Informed consent is becoming increasingly so important that the patients must have the clear understanding of the benefits of the procedure they are undertaking as well as the risk of the procedure if they approved it as a treatment option.
Historically, informed consent was not acceptable in the medical traditions, as it was thought that the full disclosure about the medical treatment shall break the faith in the physician and the therapeutic strategy which was essential for the recovery. It was believed that the patient/family shall become anxious and shall have doubt about the recovery and it shall be harmful to the management. It was also believed in most circumstances that the patient cannot make a better decision about his or her medical care.
The bases of this ideology were that the physician is a benevolent and sober person who shall decide and act in the best interest in the patient.
However, currently, this paternalistic medical practice has shifted away with more emphasis being laid on patient autonomy and the recognition that the patient must have a role in medical decision-making.
There is a now another legal perspective to this issue, with courts are taking different views on the consent. Courts are putting burdens on the physician for providing adequate disclosure so that the patient can make an informed decision. Any absence of this, the physician is consider as inclusion to the patient’s rights.
The other view is the decision on negligence when the physician is required to disclose as much the reasonable doctor should disclose. In this situation, the emphasis is not on the patient self-determination but rather on the fact whether the physician has acted in accordance with the standard practices.
Important Aspects of Consent
The necessary Content of an informed consent the physician must provide before taking any consent is:
While taking informed consent the physician must provide the following information
- Nature of the procedure
While it is indeed difficult to provide each and every specific complications, that will cover every situation/contingency but maximum information about nature of the procedure, risk, benefits and alternatives should be provided so as to enable a patient to make a reasonable decision about the treatment.
Procedure: The nature of the procedure including the steps should be broadly informed. The outcome of the procedure in terms of immediate outcome and long term outcome must be informed.
The associated pain and postoperative pain must make a definite part of the information provided. The estimated time & duration of recovery should also be informed before the procedure undertaking.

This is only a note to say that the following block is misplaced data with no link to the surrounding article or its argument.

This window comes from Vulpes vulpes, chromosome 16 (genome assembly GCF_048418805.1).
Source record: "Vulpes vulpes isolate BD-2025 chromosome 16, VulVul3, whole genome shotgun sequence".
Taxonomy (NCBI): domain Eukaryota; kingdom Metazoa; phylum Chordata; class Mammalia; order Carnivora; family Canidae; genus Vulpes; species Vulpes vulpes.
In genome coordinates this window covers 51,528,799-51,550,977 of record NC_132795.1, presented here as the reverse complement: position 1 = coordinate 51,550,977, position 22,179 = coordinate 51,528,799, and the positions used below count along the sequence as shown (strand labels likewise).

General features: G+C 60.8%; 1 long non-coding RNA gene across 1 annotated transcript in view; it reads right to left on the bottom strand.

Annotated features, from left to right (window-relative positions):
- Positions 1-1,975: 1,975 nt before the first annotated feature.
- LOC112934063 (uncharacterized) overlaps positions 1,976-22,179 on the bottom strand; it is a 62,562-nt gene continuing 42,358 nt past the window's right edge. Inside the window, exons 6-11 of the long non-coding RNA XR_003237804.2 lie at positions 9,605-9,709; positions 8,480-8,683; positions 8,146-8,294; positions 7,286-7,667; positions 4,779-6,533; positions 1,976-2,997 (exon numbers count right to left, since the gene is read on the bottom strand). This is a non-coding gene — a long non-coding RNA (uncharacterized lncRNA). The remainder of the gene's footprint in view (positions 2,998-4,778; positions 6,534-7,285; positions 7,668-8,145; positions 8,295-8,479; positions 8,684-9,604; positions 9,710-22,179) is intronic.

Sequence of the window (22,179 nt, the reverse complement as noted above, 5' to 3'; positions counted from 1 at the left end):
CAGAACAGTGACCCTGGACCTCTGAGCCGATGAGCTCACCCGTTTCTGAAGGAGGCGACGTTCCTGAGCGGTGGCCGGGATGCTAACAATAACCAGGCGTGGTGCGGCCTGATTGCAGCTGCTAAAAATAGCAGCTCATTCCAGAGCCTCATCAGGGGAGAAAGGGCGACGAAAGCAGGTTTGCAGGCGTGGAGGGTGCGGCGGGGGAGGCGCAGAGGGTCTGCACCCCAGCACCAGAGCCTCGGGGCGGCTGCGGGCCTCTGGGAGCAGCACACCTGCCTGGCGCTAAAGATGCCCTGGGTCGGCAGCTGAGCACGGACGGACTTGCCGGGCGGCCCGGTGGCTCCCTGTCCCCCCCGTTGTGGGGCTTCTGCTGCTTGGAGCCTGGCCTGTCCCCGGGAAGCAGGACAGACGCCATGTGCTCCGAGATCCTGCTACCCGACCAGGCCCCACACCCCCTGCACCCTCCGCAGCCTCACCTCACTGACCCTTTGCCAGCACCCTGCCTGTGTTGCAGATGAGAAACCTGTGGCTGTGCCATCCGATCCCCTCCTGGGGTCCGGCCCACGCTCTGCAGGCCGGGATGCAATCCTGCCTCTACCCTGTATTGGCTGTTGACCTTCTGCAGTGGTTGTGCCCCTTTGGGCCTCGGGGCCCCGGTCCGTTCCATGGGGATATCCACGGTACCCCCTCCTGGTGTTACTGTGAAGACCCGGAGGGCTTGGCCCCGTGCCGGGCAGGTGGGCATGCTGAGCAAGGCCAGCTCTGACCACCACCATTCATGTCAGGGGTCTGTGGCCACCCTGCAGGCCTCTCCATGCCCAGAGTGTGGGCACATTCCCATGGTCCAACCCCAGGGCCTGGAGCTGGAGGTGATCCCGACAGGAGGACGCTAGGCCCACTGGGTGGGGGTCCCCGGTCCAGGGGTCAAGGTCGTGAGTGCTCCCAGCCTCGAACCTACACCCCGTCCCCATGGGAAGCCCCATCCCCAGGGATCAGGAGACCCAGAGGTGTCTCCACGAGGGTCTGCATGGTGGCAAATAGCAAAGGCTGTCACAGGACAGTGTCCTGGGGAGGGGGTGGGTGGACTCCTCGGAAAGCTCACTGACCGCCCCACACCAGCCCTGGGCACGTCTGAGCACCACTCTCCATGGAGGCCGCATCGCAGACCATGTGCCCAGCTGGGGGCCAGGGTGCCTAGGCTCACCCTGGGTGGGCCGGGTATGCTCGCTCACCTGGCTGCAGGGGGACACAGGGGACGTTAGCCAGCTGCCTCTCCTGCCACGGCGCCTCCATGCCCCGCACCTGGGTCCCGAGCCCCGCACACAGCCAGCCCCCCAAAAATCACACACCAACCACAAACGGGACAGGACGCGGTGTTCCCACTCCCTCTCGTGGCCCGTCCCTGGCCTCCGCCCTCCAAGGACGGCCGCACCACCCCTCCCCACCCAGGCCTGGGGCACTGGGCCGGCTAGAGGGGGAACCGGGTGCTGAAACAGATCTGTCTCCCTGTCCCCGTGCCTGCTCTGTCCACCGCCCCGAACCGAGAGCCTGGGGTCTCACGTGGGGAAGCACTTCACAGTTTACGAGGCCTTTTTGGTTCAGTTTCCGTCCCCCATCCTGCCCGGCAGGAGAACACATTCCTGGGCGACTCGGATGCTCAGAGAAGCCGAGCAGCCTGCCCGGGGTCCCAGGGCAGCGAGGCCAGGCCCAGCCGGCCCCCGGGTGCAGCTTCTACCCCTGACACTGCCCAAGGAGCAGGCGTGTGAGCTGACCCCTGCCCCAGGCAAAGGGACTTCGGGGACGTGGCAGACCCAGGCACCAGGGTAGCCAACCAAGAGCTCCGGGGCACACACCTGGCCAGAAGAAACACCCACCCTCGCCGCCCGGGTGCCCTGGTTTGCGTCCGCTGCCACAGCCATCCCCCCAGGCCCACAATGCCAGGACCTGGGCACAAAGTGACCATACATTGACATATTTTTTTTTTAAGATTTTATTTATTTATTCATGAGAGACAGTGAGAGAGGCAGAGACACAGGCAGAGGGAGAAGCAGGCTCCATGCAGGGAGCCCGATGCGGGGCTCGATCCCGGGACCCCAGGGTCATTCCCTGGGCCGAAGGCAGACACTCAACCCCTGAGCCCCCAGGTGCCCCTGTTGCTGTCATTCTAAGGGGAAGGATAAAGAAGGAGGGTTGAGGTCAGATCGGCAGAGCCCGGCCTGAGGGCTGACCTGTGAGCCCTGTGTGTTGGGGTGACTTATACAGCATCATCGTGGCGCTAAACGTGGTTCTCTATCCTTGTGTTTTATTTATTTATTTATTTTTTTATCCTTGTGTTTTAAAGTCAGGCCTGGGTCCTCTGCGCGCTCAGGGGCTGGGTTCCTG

Risk: The risk & complications of the procedure must be informed. From the legal standpoint, it is sufficient to provide the most common and worst complications. It is understood that the if the patient is willing to take the highest risk, he/she shall be willing to take lesser or enforcing complications as well.
Outcomes and benefits: Outcomes and benefits should be based upon the evidence and guidelines
As understood, every procedure does have complications attended risks and benefits. At the end, the benefits must overweigh the risk for the patient to take a decision in the favour of the treatment.
The consent must be taken from the patient himself/herself and from the guardian if he is minor or incapable. Although not legally required, yet it is advisable that the immediate kin of the patient should also be involved in the consent process because she/he may turn out to be the facing litigant in case of a mishap.
No amount of insurance can save the harassment created by a dissatisfied patient-only an informed consent taken by the physician himself can save him/her from any future problem.
Here are some myths concerning informed consent.
Myth 1: there is a myth among the senior consultants, the consent is to be taken by the resident and nurses. – It is strongly advised that the consent must be taken by the physician who is performing the procedure. Many a time, she/he definitely briefs the patients but avoids writing the same down on a paper.
Myth 2: the consent has to be taken on a pre-prescribed form. Consent is not a legal document, it is a safety from litigation. It is a proof of your information in helping the patient to take a decision for which he should not blame you. It can be taken on a case sheet or on a plan paper.
Myth 3- Informed Consent is only for surgical procedures- It is generally believed that informed consent will be taken only before a surgical operation. Reality stands that any patient must be informed about the total plan of care of the treatment, preferably step-wise in reaching to a diagnosis and management. The patient must also be informed about the financial implications of the treatment, which may become the deciding factor in his treatment plan.